We have a pond near our front door. Constructed from scratch using a big hole, concrete and some plastic pond liner, it is deeper than most of the pre-fab ponds you can buy from a hardware store. A nice deep pond is essential if you want to be able to have deep water plants and a range of aquatic life – especially if you want to attract natives of the type who go “bok” and munch on mozzies and flies for you.
Although the pond surrounds are rectangular slate tiles (reused leftovers from a friend’s renovation), and hence fairly regular, the pond itself quickly became a messy, organic and entirely living system in its own right.
The garden beds around the pond have been filled with plants that droop and dangle, which should trail over the edges of the pond once they have grown a little more. This provides excellent habitat for creatures who go “bok”, and indeed we have tadpoles playing hide and seek in there even as I type.
The whole family has been enthralled by the pond project from the beginning – there was much enthusiastic flinging of dirt in the digging stages – but the advent of beasties in the pond has sparked a whole new level of fascination. Our own kids, together with every small person who visits, are captivated by the tadpoles. Watching them appear from under lily pads, and spotting a wiggling tail peeking out from under a rock, has become our most popular game.
An announcement of “I’m just going out to look for taddies” always creates a stampede at the front door. It has been amazing watching them grow from tiny fish-like beings to big guys with legs visibly frog kicking. This week they have suddenly become very shy, but an occasional leaf rising above the surface of the water suggests that perhaps they have started to breathe. There is something incredibly magical about metamorphosis – the idea that creatures can grow into something entirely unlike their present selves is, I think, as close to true magic as we ever come.
But it’s not just the metamorphosis, or the enduring appeal of frogs, that is fascinating about the pond. I can sit and stare into it for hours, even without the tadpoles. There are a host of insects, plants and other wildlife that have colonised it, with very little intervention or control on our part. We have water snails, water boatmen, and of course mozzie wrigglers (although there seem to be far less of those since the taddies arrived – Go get ’em, guys!!). Like the tadpoles, I suspect that many of our guests arrived as stowaways on the various water plants we bought, but since the plants are all natives, I’m perfectly happy with that arrangement.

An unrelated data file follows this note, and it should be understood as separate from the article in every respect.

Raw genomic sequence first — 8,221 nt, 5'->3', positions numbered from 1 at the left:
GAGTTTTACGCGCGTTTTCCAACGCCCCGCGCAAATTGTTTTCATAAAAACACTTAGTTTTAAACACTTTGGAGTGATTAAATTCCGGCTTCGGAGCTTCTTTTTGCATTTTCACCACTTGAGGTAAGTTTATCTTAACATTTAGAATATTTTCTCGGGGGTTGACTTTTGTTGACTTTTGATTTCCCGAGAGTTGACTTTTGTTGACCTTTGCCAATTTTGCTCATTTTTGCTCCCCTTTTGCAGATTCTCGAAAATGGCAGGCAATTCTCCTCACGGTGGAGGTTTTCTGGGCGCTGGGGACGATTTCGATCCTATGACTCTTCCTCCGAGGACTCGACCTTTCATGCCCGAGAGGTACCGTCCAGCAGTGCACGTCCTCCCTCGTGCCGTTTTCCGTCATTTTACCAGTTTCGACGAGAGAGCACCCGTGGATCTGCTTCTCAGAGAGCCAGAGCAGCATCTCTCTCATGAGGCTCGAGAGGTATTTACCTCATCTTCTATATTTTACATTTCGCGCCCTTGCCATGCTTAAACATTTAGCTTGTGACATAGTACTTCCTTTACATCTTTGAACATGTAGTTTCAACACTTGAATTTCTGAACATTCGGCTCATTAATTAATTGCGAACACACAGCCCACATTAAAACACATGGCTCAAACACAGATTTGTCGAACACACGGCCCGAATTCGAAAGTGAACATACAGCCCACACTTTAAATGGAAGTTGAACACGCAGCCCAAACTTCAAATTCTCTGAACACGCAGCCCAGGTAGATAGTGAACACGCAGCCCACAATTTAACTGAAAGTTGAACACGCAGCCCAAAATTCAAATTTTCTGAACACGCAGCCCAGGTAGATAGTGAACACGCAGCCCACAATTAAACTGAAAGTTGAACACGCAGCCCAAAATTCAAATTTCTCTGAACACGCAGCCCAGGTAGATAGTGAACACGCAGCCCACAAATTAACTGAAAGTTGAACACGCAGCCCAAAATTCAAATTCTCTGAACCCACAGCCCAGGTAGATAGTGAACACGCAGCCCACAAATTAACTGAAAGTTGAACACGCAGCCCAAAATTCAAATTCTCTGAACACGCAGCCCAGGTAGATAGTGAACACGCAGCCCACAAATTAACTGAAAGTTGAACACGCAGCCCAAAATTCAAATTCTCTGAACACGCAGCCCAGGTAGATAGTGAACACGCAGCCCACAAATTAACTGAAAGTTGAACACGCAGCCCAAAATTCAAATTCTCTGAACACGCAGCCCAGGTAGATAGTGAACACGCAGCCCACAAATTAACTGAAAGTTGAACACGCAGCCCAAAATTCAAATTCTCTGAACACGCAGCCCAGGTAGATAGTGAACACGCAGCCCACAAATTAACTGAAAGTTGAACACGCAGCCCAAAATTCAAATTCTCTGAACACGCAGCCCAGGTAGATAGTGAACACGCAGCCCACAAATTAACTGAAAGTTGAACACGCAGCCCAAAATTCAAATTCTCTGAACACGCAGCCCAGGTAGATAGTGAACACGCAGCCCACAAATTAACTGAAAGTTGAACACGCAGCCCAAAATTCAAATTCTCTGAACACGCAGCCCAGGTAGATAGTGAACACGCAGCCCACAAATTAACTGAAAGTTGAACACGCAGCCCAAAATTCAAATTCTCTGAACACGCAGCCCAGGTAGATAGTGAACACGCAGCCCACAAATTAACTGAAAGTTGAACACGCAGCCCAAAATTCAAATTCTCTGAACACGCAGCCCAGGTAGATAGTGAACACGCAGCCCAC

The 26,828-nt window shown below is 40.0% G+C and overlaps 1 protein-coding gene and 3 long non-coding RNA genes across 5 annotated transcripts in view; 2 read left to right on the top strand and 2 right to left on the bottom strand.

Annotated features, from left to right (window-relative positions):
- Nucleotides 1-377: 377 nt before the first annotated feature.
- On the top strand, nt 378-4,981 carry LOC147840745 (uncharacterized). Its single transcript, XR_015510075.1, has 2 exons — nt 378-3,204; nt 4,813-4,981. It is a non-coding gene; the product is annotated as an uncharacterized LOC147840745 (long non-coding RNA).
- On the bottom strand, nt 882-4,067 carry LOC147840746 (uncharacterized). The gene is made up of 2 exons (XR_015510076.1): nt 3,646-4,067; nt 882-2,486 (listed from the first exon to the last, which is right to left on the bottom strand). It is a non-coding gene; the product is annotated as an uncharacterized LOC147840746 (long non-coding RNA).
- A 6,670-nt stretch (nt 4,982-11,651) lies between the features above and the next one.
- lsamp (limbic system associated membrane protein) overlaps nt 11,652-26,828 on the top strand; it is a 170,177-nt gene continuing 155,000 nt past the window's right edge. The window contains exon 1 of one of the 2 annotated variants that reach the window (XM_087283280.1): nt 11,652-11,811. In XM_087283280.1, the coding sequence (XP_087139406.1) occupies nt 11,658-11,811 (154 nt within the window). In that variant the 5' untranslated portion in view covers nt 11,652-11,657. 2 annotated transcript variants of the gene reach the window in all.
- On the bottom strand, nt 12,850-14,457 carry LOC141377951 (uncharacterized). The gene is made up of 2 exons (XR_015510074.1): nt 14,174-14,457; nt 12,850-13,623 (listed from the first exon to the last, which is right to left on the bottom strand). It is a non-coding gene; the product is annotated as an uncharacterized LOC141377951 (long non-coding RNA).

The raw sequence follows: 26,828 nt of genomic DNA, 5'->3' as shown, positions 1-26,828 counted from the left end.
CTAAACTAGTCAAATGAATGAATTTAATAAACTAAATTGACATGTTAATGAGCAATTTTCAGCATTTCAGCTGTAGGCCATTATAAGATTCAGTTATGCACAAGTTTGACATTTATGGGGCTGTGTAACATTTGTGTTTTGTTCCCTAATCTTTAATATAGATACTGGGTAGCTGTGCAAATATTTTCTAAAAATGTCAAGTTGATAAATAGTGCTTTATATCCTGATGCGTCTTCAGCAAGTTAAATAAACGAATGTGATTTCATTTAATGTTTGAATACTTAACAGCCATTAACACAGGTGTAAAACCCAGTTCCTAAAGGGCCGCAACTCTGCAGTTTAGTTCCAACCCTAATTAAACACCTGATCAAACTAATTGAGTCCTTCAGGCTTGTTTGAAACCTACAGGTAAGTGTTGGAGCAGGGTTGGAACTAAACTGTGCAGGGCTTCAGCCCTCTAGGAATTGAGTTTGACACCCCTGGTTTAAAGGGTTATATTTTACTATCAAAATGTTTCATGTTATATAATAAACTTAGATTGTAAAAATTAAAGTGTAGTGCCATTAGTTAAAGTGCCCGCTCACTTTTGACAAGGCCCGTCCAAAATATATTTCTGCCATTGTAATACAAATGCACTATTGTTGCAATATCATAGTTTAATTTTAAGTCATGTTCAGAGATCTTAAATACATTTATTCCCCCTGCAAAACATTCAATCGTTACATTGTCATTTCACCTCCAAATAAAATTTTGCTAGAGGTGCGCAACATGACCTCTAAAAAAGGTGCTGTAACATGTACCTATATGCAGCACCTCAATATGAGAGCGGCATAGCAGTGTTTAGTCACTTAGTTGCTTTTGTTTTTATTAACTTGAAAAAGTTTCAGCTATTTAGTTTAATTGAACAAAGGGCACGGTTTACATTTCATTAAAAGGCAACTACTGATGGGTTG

Staring into the depths of the pond brings a tranquillity that is hard to find in a chaotic working & parenting life. It’s easy to get caught up in the woes of tantrums, school pickups and work stresses. Midnight Oil’s “curse of big cities. Traffic, tolls and deadlines” can really make life a struggle. But there is something about connecting with nature – whether by staring into a pond or walking through a bit of bushland – that speaks directly to a primal part of my soul.
It was over 200 years ago that William Blake wrote:
“The tree which moves some to tears of joy is in the eyes of others only a green thing that stands in the way. Some see nature all ridicule and deformity… and some scarce see nature at all. But to the eyes of the man of imagination, nature is imagination itself.”
Kids get it. Every day when we do the school pickup the rainbow & musk lorrikeets fly by, screeching loquaciously, and every day all the kids stop, point and exclaim over how beautiful they are. Show them a gecko, or a possum, and they will be enthralled. Let a dog come strolling by and they will clamour to be allowed to pat it, adore it, and generally worship it with heartfelt enthusiasm.
I suspect the entire school would spontaneously combust if anything more exotic should appear on the grounds, like a horse, or perhaps a kangaroo. The day a possum was spotted resting on the roof of one of the playground shelters, the kids could barely be prised off the windows with a crowbar all day. It was just sitting there. Not doing anything interesting. But they were riveted by the chance to see it up close. A pair of Tawny Frogmouths roosting in the park had the same effect.
David Suzuki recently commented that environmentalists had made a mistake, describing the environment as a separate thing. He intuitively understands, as children do, that we are fundamentally a part of the world we live in. We are animals, utterly dependent on earth, air and water, as much as any other creature in the world.
We are surrounded by bizarre and magnificent creatures, even in cities. Yet we spend our whole lives insulating ourselves from the world. We build climate controlled claustrospheres and pretend that we have control over our world. Our work buildings don’t even have windows we can open. Our houses are growing bigger and bigger, with less and less garden around them. Our cars have automatic climate control, and we park inside our garages and go straight inside, without ever having to acknowledge the world we are trying to hard to be separate from.
On some primitive level, though, we do understand that the natural world is fundamental to us. That thrill we get from flowing water, from wild animals, and from the flight of colourful birds reconnects us to the world, and hence to ourselves. Do yourself a favour and ogle a tadpole today. You’ll be amazed how good it makes you feel.